Regardless of how small or large your organisation and your management structure, discipline must start at the top of your retail chain. If there’s a lack of discipline at the head of your team, problems among staff can easily escalate. It’s always up to leaders and CEOs to set the right tone and culture of a business – which is why it’s crucial for you to adopt Level 5 leadership qualities.

Level 5 leaders are humble with huge ambition for their organisation rather than themselves. Not only are great leaders proven to be better at creating a culture of discipline, but they also praise their workers and take personal responsibility when the shit hits the fan.

As a leader, it’s up to you to build discipline in both thought and action by setting clear expectations, reviewing performance, and rewarding disciplined behaviour. You also need to provide those who are unwilling or even unable to help you sustain such a culture of discipline with a one-way ticket off your bus.

Disciplined thought

In my last article, I talked about the Hedgehog Concept – and how retail businesses who are like hedgehogs are able to transform the complexities of a business into simple and profound solutions. The Hedgehog Concept also involves setting a simple business strategy to ensure accelerated growth through three key questions including:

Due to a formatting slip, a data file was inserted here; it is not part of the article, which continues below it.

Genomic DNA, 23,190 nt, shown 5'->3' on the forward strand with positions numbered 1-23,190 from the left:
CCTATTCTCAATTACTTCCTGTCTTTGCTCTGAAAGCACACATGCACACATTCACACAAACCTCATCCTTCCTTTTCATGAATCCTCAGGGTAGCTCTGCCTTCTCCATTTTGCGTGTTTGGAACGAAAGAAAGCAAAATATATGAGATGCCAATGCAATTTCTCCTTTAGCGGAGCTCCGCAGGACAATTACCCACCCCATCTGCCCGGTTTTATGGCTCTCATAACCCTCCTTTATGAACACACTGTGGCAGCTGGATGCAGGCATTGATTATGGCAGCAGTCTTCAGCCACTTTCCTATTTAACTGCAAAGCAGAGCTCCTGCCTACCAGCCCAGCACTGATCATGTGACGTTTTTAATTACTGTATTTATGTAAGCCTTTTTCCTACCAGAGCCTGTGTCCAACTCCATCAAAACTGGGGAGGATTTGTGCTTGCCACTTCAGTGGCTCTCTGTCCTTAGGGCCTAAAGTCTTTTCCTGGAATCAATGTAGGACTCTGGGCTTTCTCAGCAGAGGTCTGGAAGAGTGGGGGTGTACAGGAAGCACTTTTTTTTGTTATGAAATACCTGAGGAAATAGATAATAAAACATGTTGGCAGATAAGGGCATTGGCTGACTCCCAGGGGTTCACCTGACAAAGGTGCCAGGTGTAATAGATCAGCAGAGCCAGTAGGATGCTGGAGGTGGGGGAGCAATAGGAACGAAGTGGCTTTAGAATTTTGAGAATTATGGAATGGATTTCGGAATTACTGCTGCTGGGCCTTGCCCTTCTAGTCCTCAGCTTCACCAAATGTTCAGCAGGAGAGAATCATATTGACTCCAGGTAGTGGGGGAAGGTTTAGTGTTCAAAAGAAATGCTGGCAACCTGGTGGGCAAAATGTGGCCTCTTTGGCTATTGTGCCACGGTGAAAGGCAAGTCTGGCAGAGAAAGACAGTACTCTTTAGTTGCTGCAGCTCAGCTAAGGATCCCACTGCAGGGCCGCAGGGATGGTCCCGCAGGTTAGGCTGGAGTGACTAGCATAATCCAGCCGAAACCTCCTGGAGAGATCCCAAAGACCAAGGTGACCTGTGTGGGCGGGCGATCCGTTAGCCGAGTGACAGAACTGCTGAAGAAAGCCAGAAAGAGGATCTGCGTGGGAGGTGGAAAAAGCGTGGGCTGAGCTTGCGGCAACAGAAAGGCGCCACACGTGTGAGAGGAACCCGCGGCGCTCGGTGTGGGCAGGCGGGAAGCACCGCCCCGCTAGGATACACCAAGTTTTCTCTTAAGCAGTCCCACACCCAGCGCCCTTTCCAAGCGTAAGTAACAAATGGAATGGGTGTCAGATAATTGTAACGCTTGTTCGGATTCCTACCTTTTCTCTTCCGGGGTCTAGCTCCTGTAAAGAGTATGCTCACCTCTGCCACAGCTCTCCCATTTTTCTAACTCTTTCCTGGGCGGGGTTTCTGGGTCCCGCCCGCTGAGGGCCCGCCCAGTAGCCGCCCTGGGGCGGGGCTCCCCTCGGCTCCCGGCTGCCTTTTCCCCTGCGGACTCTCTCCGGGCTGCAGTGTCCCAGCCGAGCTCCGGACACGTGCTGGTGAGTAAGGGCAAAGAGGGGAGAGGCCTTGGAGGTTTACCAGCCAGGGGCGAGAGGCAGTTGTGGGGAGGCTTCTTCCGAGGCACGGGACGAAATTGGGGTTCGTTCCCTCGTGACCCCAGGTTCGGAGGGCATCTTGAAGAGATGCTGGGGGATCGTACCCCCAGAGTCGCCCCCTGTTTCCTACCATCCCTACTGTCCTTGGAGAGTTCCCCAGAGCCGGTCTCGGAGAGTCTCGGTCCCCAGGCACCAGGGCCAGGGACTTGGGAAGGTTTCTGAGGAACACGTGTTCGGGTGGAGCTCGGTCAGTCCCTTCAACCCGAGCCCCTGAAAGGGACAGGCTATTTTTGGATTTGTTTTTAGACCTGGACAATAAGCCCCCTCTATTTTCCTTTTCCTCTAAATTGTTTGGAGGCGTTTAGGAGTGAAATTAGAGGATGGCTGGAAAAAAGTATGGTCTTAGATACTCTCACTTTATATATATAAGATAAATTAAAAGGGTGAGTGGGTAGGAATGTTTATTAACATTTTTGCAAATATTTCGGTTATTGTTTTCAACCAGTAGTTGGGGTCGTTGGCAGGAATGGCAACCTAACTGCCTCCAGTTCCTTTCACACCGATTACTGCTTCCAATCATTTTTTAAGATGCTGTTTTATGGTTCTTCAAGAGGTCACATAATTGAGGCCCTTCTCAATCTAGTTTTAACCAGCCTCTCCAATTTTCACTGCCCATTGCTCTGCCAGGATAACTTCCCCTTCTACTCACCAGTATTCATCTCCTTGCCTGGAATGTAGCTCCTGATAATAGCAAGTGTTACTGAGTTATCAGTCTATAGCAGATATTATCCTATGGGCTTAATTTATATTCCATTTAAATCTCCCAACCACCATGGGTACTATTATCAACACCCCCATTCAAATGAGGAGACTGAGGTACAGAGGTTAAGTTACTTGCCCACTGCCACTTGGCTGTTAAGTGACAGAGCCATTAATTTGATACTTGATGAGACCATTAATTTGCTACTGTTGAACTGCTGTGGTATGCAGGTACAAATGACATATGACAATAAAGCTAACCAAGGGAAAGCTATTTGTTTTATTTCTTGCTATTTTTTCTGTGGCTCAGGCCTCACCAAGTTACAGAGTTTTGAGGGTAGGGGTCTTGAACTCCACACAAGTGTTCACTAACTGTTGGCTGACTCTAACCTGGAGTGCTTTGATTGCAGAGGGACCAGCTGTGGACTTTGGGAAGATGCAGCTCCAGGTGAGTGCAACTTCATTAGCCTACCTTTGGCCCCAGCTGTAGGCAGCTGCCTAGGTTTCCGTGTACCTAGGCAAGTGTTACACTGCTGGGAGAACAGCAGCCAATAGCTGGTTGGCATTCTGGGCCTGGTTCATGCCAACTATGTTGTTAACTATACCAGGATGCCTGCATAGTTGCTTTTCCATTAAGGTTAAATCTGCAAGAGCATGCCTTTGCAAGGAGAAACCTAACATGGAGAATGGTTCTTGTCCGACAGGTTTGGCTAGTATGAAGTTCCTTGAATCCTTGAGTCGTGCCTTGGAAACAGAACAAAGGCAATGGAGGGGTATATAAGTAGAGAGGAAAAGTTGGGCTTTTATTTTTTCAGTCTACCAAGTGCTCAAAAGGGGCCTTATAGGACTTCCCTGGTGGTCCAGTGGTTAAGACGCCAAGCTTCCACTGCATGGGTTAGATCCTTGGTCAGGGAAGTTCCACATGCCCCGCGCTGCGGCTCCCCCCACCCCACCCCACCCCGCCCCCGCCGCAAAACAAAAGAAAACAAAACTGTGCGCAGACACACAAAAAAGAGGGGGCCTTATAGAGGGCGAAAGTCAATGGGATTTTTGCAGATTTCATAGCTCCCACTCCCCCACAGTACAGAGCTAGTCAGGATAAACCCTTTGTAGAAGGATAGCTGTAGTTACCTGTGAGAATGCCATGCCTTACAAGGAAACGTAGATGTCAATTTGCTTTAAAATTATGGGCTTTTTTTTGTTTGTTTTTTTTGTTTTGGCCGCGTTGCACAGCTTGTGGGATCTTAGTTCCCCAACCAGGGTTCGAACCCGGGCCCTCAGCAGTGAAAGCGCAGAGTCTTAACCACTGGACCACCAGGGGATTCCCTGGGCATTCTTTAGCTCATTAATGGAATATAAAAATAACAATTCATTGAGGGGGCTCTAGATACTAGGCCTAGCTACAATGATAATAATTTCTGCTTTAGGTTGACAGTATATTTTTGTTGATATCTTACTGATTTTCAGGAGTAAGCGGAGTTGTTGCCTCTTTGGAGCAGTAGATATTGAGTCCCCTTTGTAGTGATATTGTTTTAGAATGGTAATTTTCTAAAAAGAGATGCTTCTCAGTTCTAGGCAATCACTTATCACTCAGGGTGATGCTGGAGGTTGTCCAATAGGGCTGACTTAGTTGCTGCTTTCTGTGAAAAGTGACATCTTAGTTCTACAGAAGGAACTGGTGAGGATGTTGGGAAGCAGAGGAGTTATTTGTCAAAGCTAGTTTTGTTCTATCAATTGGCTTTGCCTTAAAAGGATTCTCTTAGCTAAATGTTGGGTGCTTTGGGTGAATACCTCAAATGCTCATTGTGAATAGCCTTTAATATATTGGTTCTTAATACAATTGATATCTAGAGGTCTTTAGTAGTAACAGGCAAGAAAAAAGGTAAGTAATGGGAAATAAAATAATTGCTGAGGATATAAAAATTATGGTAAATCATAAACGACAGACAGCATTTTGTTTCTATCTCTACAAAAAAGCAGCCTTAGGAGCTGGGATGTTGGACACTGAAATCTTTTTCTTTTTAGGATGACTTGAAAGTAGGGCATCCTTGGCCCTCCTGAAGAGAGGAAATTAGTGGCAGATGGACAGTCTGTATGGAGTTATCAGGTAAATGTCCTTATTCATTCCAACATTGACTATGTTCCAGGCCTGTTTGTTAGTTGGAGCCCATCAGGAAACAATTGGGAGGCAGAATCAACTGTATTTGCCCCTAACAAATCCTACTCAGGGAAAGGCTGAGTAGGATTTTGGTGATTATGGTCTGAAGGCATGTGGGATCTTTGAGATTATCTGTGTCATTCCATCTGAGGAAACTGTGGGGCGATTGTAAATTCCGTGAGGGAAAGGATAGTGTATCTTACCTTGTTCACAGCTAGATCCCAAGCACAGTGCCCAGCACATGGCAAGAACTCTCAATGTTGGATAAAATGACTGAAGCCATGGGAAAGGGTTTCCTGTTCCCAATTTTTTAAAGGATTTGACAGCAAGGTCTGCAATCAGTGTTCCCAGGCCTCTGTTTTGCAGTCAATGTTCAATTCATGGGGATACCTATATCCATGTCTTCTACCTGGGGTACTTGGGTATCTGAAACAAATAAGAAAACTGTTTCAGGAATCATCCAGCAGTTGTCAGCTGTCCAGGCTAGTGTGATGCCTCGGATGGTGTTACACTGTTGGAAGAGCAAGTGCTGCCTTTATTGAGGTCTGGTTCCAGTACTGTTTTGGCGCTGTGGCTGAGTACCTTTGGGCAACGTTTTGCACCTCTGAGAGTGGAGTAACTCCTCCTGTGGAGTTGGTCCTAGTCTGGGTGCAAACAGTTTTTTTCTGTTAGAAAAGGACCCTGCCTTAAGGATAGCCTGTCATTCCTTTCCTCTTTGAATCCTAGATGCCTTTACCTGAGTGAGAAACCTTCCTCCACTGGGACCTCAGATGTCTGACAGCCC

• What can you be the best at?
  • What drives your economic engine?
  • What are you deeply passionate about?

You need to be honest and disciplined in answering all three questions without being distracted by outside opportunities to find your Hedgehog Concept and stay within the three circles. It takes disciplined thought to understand the three circles and say no to anything that doesn’t fit within them. Without disciplined thought, you won’t create anything great at all.